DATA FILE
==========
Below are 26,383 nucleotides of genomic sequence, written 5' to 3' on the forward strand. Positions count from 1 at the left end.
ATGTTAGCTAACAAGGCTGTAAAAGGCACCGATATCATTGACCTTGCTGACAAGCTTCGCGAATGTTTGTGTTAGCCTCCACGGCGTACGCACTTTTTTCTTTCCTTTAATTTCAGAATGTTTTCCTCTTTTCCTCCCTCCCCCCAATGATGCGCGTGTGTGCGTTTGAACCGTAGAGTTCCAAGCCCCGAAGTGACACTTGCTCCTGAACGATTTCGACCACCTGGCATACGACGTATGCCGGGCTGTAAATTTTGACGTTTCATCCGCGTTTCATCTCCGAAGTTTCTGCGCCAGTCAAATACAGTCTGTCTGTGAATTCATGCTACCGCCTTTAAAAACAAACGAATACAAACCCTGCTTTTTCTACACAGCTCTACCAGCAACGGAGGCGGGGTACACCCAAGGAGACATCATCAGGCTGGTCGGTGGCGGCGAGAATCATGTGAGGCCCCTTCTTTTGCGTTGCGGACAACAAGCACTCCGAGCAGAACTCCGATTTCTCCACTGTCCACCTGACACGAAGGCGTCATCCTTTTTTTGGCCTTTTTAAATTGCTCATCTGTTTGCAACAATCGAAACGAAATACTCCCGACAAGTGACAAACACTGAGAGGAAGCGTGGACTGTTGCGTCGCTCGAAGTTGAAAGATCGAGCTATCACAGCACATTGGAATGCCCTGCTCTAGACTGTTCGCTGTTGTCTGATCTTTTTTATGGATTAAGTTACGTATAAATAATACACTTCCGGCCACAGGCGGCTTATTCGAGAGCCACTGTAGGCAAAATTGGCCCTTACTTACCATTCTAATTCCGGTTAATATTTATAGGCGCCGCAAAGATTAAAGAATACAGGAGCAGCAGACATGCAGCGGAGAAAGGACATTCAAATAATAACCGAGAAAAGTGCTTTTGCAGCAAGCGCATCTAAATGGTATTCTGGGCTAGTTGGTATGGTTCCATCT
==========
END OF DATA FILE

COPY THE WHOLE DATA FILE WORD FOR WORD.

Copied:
Below are 26,383 nucleotides of genomic sequence, written 5' to 3' on the forward strand. Positions count from 1 at the left end.
ATGTTAGCTAACAAGGCTGTAAAAGGCACCGATATCATTGACCTTGCTGACAAGCTTCGCGAATGTTTGTGTTAGCCTCCACGGCGTACGCACTTTTTTCTTTCCTTTAATTTCAGAATGTTTTCCTCTTTTCCTCCCTCCCCCCAATGATGCGCGTGTGTGCGTTTGAACCGTAGAGTTCCAAGCCCCGAAGTGACACTTGCTCCTGAACGATTTCGACCACCTGGCATACGACGTATGCCGGGCTGTAAATTTTGACGTTTCATCCGCGTTTCATCTCCGAAGTTTCTGCGCCAGTCAAATACAGTCTGTCTGTGAATTCATGCTACCGCCTTTAAAAACAAACGAATACAAACCCTGCTTTTTCTACACAGCTCTACCAGCAACGGAGGCGGGGTACACCCAAGGAGACATCATCAGGCTGGTCGGTGGCGGCGAGAATCATGTGAGGCCCCTTCTTTTGCGTTGCGGACAACAAGCACTCCGAGCAGAACTCCGATTTCTCCACTGTCCACCTGACACGAAGGCGTCATCCTTTTTTTGGCCTTTTTAAATTGCTCATCTGTTTGCAACAATCGAAACGAAATACTCCCGACAAGTGACAAACACTGAGAGGAAGCGTGGACTGTTGCGTCGCTCGAAGTTGAAAGATCGAGCTATCACAGCACATTGGAATGCCCTGCTCTAGACTGTTCGCTGTTGTCTGATCTTTTTTATGGATTAAGTTACGTATAAATAATACACTTCCGGCCACAGGCGGCTTATTCGAGAGCCACTGTAGGCAAAATTGGCCCTTACTTACCATTCTAATTCCGGTTAATATTTATAGGCGCCGCAAAGATTAAAGAATACAGGAGCAGCAGACATGCAGCGGAGAAAGGACATTCAAATAATAACCGAGAAAAGTGCTTTTGCAGCAAGCGCATCTAAATGGTATTCTGGGCTAGTTGGTATGGTTCCATCT